In the ongoing gambling tax case between Gibraltar and the UK's tax authority, advocate general and senior EU lawyer, Maciej Szpuar, has given evidence to the European Court of Justice - which is the highest court in the European Union - that when it comes to online gaming, Gibraltar should be treated as a single entity with the UK in regard to its freedom to provide services.
The Gibraltar Betting and Gambling Association (GBGA) has been attempting to challenge the UK's 2014 gambling tax regime, which officially came into effect at the start of 2015. The gambling act requires operators with access to the UK market to be licensed and regulated within the UK as well as pay 15% duty on all online gambling profits generated in the United Kingdom.
Prior to the implementation of this tax, gambling operators were licensed and taxed based on a series of jurisdictions that the UK government had "whitelisted". Gibraltar was one of these jurisdictions.
The GBGA argues that this tax regime's "point of consumption tax" is in opposition against Article 56, which establishes the right to offer services across borders. However, Szpuar says that the application of UK gambling levy to Gibraltar operators should be considered a "purely internal situation." In other words, it would not engage Article 56.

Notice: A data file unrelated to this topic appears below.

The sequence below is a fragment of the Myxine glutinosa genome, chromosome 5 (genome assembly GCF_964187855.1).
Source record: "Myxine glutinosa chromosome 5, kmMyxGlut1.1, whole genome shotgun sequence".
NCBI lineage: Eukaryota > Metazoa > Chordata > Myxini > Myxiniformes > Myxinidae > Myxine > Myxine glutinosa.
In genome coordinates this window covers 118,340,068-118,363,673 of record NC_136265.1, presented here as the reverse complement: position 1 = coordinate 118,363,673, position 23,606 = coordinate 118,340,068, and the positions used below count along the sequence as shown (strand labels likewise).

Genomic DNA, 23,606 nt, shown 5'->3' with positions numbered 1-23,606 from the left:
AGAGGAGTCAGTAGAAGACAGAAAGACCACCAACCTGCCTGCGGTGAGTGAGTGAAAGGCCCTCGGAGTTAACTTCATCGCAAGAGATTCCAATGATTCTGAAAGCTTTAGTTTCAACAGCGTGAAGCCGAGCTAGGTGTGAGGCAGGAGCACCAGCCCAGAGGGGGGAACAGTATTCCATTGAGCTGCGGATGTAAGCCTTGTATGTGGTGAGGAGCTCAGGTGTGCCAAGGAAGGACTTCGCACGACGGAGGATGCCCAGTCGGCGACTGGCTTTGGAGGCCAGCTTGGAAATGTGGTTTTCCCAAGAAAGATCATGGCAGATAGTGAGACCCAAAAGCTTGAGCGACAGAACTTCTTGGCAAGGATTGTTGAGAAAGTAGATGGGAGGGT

The lawyer's opinion was a significant disappointment to the GBGA. The reason is that while the opinion of Szpuar is not binding on the English High Court or the European Court of Justice, the courts often follow the opinion of the advocate general.
"We continue to believe that the gambling duty applied by the UK government to operators out of the jurisdiction, in circumstances where the customer may not be in the UK when they gamble or even a UK resident, is a disproportionate restriction on operators," stated GBGA CEO, Peter Howitt.